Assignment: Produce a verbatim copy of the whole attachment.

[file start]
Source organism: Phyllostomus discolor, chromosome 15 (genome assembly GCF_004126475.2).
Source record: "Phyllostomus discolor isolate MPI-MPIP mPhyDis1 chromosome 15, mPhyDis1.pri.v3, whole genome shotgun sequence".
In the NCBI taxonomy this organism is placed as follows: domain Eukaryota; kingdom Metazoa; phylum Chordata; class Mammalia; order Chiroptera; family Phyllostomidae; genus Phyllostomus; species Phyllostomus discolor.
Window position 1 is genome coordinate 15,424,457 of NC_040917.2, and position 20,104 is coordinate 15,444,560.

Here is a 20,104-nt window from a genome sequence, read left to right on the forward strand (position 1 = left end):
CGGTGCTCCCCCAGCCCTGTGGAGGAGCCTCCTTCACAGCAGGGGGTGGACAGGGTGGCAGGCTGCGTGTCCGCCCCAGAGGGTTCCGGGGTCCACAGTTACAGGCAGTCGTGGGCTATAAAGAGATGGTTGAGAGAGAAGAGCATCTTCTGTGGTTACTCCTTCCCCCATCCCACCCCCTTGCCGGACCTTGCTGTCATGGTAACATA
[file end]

Source organism: Phyllostomus discolor, chromosome 15 (genome assembly GCF_004126475.2).
Source record: "Phyllostomus discolor isolate MPI-MPIP mPhyDis1 chromosome 15, mPhyDis1.pri.v3, whole genome shotgun sequence".
In the NCBI taxonomy this organism is placed as follows: domain Eukaryota; kingdom Metazoa; phylum Chordata; class Mammalia; order Chiroptera; family Phyllostomidae; genus Phyllostomus; species Phyllostomus discolor.
Window position 1 is genome coordinate 15,424,457 of NC_040917.2, and position 20,104 is coordinate 15,444,560.

Here is a 20,104-nt window from a genome sequence, read left to right on the forward strand (position 1 = left end):
CGGTGCTCCCCCAGCCCTGTGGAGGAGCCTCCTTCACAGCAGGGGGTGGACAGGGTGGCAGGCTGCGTGTCCGCCCCAGAGGGTTCCGGGGTCCACAGTTACAGGCAGTCGTGGGCTATAAAGAGATGGTTGAGAGAGAAGAGCATCTTCTGTGGTTACTCCTTCCCCCATCCCACCCCCTTGCCGGACCTTGCTGTCATGGTAACATA